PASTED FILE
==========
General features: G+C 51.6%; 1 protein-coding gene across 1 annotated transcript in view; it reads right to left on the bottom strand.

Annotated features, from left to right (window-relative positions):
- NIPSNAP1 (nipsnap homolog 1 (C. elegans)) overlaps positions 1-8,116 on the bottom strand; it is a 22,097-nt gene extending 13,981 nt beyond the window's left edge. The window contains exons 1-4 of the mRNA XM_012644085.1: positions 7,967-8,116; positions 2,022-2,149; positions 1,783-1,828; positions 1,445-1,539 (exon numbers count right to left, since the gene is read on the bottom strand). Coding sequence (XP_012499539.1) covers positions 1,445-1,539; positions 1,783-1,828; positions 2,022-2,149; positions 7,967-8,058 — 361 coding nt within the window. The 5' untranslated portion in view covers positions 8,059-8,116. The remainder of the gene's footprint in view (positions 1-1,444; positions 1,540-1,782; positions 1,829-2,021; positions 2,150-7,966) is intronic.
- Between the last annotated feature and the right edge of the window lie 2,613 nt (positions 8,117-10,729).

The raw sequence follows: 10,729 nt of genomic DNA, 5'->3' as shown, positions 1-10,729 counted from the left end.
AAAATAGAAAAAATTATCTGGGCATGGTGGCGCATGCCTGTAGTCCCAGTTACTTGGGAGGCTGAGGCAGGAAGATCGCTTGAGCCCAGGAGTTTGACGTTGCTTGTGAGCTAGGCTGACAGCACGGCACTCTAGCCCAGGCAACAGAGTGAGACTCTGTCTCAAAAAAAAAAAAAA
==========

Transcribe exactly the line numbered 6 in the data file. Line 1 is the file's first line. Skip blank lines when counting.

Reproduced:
AAAATAGAAAAAATTATCTGGGCATGGTGGCGCATGCCTGTAGTCCCAGTTACTTGGGAGGCTGAGGCAGGAAGATCGCTTGAGCCCAGGAGTTTGACGTTGCTTGTGAGCTAGGCTGACAGCACGGCACTCTAGCCCAGGCAACAGAGTGAGACTCTGTCTCAAAAAAAAAAAAAA